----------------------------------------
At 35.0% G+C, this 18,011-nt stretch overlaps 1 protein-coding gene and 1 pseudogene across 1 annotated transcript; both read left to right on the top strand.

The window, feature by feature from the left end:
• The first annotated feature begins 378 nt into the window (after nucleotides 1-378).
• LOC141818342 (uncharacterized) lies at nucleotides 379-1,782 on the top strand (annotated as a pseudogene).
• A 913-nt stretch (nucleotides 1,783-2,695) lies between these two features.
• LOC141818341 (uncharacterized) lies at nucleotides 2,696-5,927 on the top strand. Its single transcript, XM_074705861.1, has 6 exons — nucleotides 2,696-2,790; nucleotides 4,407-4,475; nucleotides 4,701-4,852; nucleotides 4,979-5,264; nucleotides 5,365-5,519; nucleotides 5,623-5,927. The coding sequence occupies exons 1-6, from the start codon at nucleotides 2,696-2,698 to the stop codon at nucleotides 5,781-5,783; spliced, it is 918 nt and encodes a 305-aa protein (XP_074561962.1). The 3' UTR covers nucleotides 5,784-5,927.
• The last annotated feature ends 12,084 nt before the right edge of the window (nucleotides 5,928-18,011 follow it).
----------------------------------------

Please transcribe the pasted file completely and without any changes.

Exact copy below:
At 35.0% G+C, this 18,011-nt stretch overlaps 1 protein-coding gene and 1 pseudogene across 1 annotated transcript; both read left to right on the top strand.

The window, feature by feature from the left end:
• The first annotated feature begins 378 nt into the window (after nucleotides 1-378).
• LOC141818342 (uncharacterized) lies at nucleotides 379-1,782 on the top strand (annotated as a pseudogene).
• A 913-nt stretch (nucleotides 1,783-2,695) lies between these two features.
• LOC141818341 (uncharacterized) lies at nucleotides 2,696-5,927 on the top strand. Its single transcript, XM_074705861.1, has 6 exons — nucleotides 2,696-2,790; nucleotides 4,407-4,475; nucleotides 4,701-4,852; nucleotides 4,979-5,264; nucleotides 5,365-5,519; nucleotides 5,623-5,927. The coding sequence occupies exons 1-6, from the start codon at nucleotides 2,696-2,698 to the stop codon at nucleotides 5,781-5,783; spliced, it is 918 nt and encodes a 305-aa protein (XP_074561962.1). The 3' UTR covers nucleotides 5,784-5,927.
• The last annotated feature ends 12,084 nt before the right edge of the window (nucleotides 5,928-18,011 follow it).